Ingrid Bergman & Alfred Hitchcock
Ingrid Bergman told her first husband, Peter Lindstrom, that she could never work effectively without being in love with either her director or her leading man – hence her affairs with Gregory Peck, Gary Cooper, Spencer Tracy, Omar Sharif and Bing Crosby, to name but a few. In time, she would give birth to director Roberto Rossellini’s child, but that was still in the future. Whenever she and Peter were invited to Alfred Hitchcock’s home for dinner, she failed to notice that her host would invariably sulk throughout the evening because of his ongoing crush on her. His infatuation was not reciprocated.
Rita Moreno & Brando in ‘The Night of the Following Day’ 1968
When Marlon Brando ditched Rita Moreno in 1961, thus ending their 12 year, on-again, off-again affair, she took their parting very badly and overdosed on sleeping pills. Fortunately, she survived. The much-troubled Pier Angeli was another of his lovers. So were Shelley Winters, Nancy Qwan and Katy Jurado. He could have almost any woman he met and his list of conquests was one of Hollywood’s longest, yet his own daughter, Cheyenne, would accuse him of abusing her, both ‘physically and sexually’. Biographer Peter Manso believes Brando sired as many as 15 children during his life, and paid for numerous more abortions. He was also bisexual. ‘Like a large number of men’, he admitted, ‘I too have had homosexual experiences and am not ashamed.’ Sexually, nothing was considered out of bounds for the man cited by many as the greatest movie actor of all time.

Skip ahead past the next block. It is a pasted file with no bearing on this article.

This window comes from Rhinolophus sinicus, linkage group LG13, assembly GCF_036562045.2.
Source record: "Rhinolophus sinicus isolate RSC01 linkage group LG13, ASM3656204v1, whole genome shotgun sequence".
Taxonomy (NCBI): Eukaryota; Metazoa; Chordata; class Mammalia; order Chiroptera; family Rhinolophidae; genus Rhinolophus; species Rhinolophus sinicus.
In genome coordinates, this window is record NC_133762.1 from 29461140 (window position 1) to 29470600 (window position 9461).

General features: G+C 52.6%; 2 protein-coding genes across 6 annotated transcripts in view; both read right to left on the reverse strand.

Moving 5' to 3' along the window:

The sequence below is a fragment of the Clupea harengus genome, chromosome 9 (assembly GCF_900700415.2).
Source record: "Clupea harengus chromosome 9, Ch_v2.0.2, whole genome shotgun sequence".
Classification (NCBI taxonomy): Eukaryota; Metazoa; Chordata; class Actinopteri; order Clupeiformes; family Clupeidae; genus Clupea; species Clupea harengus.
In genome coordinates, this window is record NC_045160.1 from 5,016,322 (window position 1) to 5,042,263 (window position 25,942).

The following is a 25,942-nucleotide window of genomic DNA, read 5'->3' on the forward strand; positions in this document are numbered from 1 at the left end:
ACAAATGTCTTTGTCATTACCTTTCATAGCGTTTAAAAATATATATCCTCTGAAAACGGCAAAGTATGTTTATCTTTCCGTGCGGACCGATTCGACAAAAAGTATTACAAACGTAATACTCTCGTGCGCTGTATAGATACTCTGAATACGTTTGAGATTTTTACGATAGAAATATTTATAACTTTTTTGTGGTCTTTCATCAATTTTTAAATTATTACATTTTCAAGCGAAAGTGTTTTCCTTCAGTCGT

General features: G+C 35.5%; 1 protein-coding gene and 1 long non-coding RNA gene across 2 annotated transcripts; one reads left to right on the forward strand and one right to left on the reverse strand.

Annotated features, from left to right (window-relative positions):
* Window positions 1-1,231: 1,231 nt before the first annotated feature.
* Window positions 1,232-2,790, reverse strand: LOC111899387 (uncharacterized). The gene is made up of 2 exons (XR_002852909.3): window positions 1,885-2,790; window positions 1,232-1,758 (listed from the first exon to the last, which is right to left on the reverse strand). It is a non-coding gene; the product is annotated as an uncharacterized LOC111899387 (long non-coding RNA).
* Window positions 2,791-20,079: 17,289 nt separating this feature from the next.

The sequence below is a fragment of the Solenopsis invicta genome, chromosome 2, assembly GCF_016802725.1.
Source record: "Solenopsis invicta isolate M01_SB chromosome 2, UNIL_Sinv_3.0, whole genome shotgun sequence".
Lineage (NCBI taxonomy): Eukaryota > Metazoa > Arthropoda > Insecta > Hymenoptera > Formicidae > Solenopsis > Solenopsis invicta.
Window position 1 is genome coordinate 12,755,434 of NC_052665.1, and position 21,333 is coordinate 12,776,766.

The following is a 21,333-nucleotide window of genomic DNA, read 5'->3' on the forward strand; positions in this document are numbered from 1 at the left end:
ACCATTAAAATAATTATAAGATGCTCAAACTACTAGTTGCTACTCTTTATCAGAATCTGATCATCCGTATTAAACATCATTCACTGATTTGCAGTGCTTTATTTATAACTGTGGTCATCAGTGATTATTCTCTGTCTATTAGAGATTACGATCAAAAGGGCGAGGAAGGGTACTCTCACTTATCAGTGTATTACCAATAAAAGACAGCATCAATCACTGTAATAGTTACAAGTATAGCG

Note: Dorothy is billed ahead of Hope
Paramount offered Road to Singapore to Bob Hope and Bing Crosby in 1940, the first of the seven massively successful ‘Road’ pictures because the studio had nothing else to give them. Even so, they were only approached after the picture had been turned down by Fred MacMurray and Jack Oakie. In essence, therefore, their greatest hits as a comic duo were a bit of a fluke. Furthermore, everything they did together, including live performances, was scripted from beginning to end. Jerry Lewis wrote that he honestly believed Bob and Bing did not particularly like each other and that it showed. Interestingly, the billing for this first ‘Road’ picture had Hope third behind Crosby and Dorothy Lamour. But not for long.
Gloria De Haven (L) & June Allyson
In August 1948, Dean Martin & Jerry Lewis were the new kids on the block and in great demand. Californian movie studios wooed them one after another until Paramount eventually won out. Their brief trip to MGM bore fruit too. Dean commenced a hot affair with studio star June Allyson, while her closest friend, actress Gloria De Haven, latched onto Jerry. All four were married to others at the time – Dean was wed to Betty and shared three children; Jerry’s wife Patti had already born him a child; June was married to director Dick Powell and Gloria was the wife of actor John Payne. When Dean and Jerry returned to New York City and booked two suites on the 24th floor of the Hampshire House on Central Park South, the two MGM actresses booked into a suite directly above them the very next day! For the next week there was a lot of partying in those suites as all four conveniently ignored the fact that they each had a spouse at home.
Dean Martin & Jerry Lewis